In early 2017, amid news of Kesha’s legal battle to extricate herself from the contract that bound her to the producer she had accused of sexual assault, the same image kept resurfacing in my mind over and over: that of Britney Spears with a half-shaved head, staring off into the middle distance.
Kesha is not Britney, and vice versa, but the widely shared picture of Kesha in the courtroom, her face crumpled in grief, on the day that her request for an injunction that would have temporarily lifted her contract with Sony was denied by a Manhattan judge was the same kind of moment. All of the industry artifice, all of the production value, all of the money and leveraging that had gone into making these women consumer products had been stripped away. For Kesha, as for Britney, once a pop star shows their true humanity in that fashion, and once TMZ gets hold of it, there is no going back.
Here, then, on Rainbow, Kesha’s first album in five years, is the stuff that’s under the former tireless party-girl shtick, the cowboy boots and pantslessness, the lyrics delivered in a bratty, almost spoken snarl. Is Rainbow actually any good? Yes, in fact. Kesha knows exactly what she’s doing here, and Rainbow is very, very good.
There’s her voice, for one thing. It’s new. Well, not entirely — it made its debut at the 2016 Billboard Music Awards, when Kesha covered Bob Dylan’s “It Ain’t Me, Babe”, committing to its delivery in a way that the ironic persona of Ke$ha had never let her commit to anything. Ben Folds backed her up on keys on that performance, and his light touch is all over Rainbow, too; the arrangement of the titular track, the orchestral swells, are his doing. He had the connections and the experience to make them happen. The vision for the song in its most basic form, however, which Kesha has said was written on a toy piano when she was hospitalized for an eating disorder that resulted from the strain of her professional relationship with Dr. Luke, is all hers. It unfurls like it’s blooming, starting mellow and minimalistic before culminating in a full string arrangement. It’s a lush, generous, and bighearted song, in a way that much of the rest of the album feels generous and bighearted. This is part of her own healing, yes, but she wants you to heal, too. I’m not too proud to say that “Rainbow” brought me to tears, even after repeated listens. No other song in recent memory so perfectly embodies the way in which hope itself is a kind of triumph.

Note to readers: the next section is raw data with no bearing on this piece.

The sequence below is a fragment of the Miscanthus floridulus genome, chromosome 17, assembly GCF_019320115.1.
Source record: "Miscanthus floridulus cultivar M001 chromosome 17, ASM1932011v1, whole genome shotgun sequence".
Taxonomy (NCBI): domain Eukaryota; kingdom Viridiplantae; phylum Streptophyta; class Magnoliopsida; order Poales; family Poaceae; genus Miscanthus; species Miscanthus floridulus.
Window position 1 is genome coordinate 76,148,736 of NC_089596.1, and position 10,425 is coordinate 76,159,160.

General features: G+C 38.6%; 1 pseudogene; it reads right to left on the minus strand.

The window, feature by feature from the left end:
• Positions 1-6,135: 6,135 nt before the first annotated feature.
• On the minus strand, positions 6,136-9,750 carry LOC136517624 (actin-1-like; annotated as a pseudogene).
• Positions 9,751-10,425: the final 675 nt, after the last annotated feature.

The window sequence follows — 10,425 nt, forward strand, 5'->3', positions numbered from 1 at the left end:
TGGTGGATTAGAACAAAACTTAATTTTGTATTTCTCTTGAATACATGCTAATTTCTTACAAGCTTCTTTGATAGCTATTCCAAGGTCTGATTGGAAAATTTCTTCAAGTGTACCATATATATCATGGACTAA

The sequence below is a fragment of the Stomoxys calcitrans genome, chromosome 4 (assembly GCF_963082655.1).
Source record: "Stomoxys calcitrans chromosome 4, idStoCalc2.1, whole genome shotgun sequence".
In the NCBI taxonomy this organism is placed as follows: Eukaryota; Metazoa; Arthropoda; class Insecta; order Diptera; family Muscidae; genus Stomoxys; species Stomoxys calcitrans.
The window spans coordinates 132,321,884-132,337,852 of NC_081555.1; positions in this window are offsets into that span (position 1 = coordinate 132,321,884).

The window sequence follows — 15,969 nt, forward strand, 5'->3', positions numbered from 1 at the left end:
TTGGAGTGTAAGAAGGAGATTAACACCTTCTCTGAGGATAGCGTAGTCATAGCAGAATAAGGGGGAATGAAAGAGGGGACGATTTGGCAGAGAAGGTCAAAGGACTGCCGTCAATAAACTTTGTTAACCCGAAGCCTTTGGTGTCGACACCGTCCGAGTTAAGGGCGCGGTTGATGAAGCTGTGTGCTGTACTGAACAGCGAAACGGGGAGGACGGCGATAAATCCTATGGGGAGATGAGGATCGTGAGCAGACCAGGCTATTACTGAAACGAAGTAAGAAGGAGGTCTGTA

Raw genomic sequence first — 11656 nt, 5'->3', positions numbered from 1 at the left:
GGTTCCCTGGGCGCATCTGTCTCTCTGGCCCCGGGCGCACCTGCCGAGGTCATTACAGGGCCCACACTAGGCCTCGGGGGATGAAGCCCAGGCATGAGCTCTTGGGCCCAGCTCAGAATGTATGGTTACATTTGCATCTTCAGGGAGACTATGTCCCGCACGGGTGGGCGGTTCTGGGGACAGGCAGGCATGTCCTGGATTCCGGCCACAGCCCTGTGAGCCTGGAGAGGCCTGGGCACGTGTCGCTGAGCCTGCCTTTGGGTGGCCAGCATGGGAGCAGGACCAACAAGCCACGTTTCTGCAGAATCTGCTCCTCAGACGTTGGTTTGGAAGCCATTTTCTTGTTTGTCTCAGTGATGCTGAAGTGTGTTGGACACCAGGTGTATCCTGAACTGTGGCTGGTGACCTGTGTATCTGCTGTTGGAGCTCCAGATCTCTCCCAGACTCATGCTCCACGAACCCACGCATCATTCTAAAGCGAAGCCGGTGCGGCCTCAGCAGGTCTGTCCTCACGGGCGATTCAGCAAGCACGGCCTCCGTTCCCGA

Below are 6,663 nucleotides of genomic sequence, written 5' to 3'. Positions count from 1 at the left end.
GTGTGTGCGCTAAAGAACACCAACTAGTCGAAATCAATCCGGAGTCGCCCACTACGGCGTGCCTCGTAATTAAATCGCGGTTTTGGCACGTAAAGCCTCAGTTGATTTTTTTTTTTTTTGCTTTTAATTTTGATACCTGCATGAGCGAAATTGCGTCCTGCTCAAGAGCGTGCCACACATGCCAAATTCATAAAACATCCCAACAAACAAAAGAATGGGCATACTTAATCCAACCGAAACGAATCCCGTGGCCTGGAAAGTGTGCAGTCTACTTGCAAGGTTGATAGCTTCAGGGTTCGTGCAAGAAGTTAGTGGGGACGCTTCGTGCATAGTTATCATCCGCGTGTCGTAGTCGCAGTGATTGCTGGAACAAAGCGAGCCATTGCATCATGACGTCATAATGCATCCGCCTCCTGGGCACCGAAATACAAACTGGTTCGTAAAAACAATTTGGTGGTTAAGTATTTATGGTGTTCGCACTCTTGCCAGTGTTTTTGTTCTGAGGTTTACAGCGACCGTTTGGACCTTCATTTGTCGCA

Rainbow, as a comprehensive work, feels much more organic and of this earth than anything by dollar-sign Ke$ha. There’s a strong, organic rock and country influence that places her much more firmly in a lineage, a tradition, instead of the weird, airless, EDM-influenced vacuum that she inhabited on songs like the title track of 2012’s Warrior and hits like “Blow”. Rainbow’s “Hunt You Down” is a brisk country tune with warm instrumentation that serves as a warning to a lover: “Just know that if you fuck around,” she sings sweetly, “Boy, I’ll hunt you down.” “Woman” is an exuberant party song, and backed by the perfection of the Dap-Kings’ horns, Kesha sounds invincible.
The album’s only flaw is that, at times, it can feel a little bloated. Songs like “Hymn” reiterate the rest of the album’s themes to no greater end, and things start to plod a few tracks in. They pick back up with “Praying”, a ballad about forgiveness that feels almost ruthless in its commitment to vulnerability.
Rainbow, it should be noted, is weird in a way that doesn’t feel calculated or contrived. For every pop gem like “Learn to Let Go”, a strong contender for heavy rotation on Top 40 radio, there is a “Godzilla”, which feels like a goofy jam session that got some souped-up instrumentation and made the album cut. Even as Kesha sings about bringing Godzilla home to meet her mother, though, it feels easy. It feels honest. It feels like it’s exactly what she wants to be singing.
They say that the best revenge is living well, and there’s no doubt that this could be a much darker album than it is. The experiences that engendered it — sexual assault, emotional abuse, an eating disorder — are things that would make other artists turn inward, make them brood. Kesha doesn’t choose that route here. The biggest lesson of Rainbow should be that our days of underestimating the ambitions and abilities of Kesha Rose Sebert are over.
Essential Tracks: “Rainbow”, “Hunt You Down”, and “Godzilla”